King Gondophares

The apocrypha book "Acts of St. Thomas' mentions about his connection with the Indian King. Till the middle of the 19th century even the existence of such a king was legendary. How ever, a large number of coins were discovered in Kabul, Kandahar, and in the western and southern Punjab, bear the name 'Gondophares'.

Ruins of Taxila, Pakistan, where the apostle St. Thomas is said to have begun his missionary work in India. A yearly festival commemorating the coming of St. Thomas attracts up to 60,000 people.

To go in detail,

A 2nd century AD work in Syriac, many poems by Ephraem (3rd/4th century), many folksongs in South India, a historical narrative committed to writing some five hundred years ago in Kerala, timehonoured traditions prevalent in many parts of India speak of the arrival, travels, and activities of a visitor from around Alexandria in India in the First Century A D. The crediblity of this 'St. Thomas legend,' as described in Kerala-Mylapore tradition, in the Song of St. Thomas Rambhan, in the Margam Kali songs etc., and in the Acts of Judas St. Thomas has been vehemently questioned and denied by the vast majority of western scholars during the major part of the 19th century. It has been said and with quite some truth that this vehemence was at least partially due to the fact that many westerners refused to believe that their own present religion, though originally from the East, had arrived in another country, that too a 'pagan' and 'idolatrous' country like India many centuries before it had come to their own motherlands in Europe. Whatever the truth of this one thing is certain: these western scholars left no stone unturned in their attemps to disprove the Indian 'legend' about the travels of the Alexandrian visitor St. Thomas.

Among the strongest arguments used were

1] that there is no king of the name Gondaphares (as mentioned in the 2nd C. Acts) in Indian history, none of his coins had ever been discovered, no geneology of Indian kings mentions such a name etc. and

2] it is not possible to associate the specific places, routes etc. mentioned in the Acts, traditions, songs, and narratives with first century contacts with the west. These are the only two objections we are dealing with here and analysing in the light of numismatics developments in the subcontinent.

A most dramatic discovery in the field of numismatics in India effected a magical change in the understanding of this whole story.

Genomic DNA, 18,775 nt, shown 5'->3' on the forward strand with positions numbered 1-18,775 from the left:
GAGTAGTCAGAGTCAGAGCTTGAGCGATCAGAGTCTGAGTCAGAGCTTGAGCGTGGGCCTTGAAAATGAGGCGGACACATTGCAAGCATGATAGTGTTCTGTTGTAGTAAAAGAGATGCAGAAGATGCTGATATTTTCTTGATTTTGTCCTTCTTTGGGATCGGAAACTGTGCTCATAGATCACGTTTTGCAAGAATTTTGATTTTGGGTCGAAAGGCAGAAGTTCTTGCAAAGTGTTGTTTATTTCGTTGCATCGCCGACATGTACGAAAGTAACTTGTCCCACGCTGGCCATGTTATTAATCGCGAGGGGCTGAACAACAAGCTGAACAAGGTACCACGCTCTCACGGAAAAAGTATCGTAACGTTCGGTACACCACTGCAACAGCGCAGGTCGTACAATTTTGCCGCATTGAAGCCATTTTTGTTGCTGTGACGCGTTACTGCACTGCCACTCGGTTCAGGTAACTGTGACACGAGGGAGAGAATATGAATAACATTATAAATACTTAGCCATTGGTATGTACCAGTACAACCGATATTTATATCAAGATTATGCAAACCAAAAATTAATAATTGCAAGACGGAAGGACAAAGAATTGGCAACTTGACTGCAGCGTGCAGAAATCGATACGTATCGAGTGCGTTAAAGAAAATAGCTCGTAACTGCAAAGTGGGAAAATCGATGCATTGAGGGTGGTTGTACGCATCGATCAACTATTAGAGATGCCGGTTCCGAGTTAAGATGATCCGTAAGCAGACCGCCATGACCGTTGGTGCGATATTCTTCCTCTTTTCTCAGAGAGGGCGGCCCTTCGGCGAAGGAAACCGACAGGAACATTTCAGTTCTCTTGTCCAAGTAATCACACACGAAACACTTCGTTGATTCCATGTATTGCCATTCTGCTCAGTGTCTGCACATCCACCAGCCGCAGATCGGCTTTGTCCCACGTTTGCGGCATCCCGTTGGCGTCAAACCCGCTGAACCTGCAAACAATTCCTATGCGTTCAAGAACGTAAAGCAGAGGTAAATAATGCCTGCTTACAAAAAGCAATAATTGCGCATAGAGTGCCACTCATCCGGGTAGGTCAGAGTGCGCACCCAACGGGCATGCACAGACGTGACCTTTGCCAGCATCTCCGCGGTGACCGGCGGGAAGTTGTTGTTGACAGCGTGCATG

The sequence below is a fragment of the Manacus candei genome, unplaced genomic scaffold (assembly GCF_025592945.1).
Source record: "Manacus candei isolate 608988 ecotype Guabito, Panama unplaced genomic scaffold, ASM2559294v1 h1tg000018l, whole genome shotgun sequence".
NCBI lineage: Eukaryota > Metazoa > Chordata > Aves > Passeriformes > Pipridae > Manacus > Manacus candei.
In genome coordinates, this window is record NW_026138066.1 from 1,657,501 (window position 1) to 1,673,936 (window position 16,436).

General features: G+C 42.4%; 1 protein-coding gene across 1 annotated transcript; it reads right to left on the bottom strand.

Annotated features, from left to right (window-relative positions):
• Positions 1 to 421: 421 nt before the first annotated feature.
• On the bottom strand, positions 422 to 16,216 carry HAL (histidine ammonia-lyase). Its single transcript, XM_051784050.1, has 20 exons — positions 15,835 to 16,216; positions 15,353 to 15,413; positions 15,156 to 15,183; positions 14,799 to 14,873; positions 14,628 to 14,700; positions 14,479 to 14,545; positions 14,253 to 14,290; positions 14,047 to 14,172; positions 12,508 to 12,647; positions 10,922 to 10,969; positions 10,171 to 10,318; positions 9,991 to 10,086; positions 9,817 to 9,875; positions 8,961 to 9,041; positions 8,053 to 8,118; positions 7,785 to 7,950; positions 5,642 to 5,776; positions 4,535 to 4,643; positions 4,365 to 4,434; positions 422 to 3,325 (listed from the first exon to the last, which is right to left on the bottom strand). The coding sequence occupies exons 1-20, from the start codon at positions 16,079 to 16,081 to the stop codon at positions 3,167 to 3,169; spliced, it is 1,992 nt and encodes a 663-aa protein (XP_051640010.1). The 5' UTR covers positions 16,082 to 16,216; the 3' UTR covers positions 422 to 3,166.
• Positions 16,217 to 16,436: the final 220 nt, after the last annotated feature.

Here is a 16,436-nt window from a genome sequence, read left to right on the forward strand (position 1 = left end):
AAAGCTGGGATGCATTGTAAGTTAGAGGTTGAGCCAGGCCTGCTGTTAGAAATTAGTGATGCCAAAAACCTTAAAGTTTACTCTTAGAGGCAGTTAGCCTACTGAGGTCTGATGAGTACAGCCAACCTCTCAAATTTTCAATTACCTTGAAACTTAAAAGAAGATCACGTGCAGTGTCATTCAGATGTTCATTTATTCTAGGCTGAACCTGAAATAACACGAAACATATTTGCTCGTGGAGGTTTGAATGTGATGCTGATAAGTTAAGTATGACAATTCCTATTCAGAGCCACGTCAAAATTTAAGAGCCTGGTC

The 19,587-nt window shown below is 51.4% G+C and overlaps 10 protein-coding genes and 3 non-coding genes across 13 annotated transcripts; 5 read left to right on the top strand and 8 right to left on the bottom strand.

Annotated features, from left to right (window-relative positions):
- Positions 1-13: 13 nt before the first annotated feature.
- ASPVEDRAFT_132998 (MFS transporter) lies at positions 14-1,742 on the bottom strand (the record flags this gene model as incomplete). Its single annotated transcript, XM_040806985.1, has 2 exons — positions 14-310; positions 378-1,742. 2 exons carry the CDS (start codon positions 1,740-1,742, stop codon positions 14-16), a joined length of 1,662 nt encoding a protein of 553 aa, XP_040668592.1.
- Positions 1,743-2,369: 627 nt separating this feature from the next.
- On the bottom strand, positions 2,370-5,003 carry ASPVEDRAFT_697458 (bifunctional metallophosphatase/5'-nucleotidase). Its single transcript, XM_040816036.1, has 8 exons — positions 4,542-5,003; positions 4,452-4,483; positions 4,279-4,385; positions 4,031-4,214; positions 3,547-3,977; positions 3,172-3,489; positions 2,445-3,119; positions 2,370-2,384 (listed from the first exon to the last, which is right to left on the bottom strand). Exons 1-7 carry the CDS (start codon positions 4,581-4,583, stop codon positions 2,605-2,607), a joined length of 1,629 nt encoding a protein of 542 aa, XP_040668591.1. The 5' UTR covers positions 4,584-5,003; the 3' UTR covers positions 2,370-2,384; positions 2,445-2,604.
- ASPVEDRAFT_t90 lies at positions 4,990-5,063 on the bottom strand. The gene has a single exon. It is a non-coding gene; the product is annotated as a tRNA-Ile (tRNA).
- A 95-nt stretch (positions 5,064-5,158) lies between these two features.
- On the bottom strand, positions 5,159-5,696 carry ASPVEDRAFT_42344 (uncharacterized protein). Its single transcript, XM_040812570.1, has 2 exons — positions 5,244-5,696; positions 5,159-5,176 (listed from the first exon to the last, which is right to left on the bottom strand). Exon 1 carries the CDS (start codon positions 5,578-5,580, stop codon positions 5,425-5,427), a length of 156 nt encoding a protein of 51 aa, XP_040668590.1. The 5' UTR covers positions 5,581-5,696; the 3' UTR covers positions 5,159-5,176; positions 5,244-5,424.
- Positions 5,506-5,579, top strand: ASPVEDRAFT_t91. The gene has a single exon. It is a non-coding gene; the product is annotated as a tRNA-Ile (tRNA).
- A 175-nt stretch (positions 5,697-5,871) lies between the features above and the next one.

This was as a result of the excavations made both to the east and west of the river Indus. Long before any coins or inscriptions of Gondaphares had been discovered, the name of the king was familiar to the western world in connexion with the visit of St. Thomas in India. In the several texts of these apocryphal books the king's name appears variously as Gudnaphar, Gundafor, Gundaphorus, and Goundaphorus. His brother Gad's name also is mentioned there. Yet those names were totally unknown to history until large numbers of coins of this King were discovered. On his coins it appears , in Karoshti, as Guduphara or, occasionally, Godapharna; in Greek, as Undopheros, Undopherros or Gondopherros, which apparently represent local pronunciations of the Persian Vindapharna 'The Winner of Glory'.

Coins of Godapharna

The coins from Taxila with the seal and inscription of King Gudophorus as
"Maharaja - rajarajasamahata -dramia -devavrata Gundapharase"

The Greek rulers of the Punjab were ultimately overcome by the Saka tribes of central Asia...They established principalities at Mathura, Taxila, and elsewhere. We are here concerned with one of these Persian Princes, known to the Greeks as Gondopharnes, who was in 50 A.D. succeeded by Pacores. His kingdom comprised Taxila, Sistan, Sind, Southern and Western Punjab, the NWFP, Southern Afghanistan, and probably part of the Parthian dominions west of Sistan. Hence he could be considered both as an Indian king and as a Parthian.

Dr. Fleet. One of the scholars concludes:

'There is an actual basis for the tradition in historical reality' and St. Thomas did visit the courts of two Kings reighning there, of whom one was Gundupphara - the Gondophares of the Takht - i - Bhai inscriptions and the coins - who was evidently the ruler of 'an extensive territory which included as a part of it much more of India than simply a portion of the Peshawar District'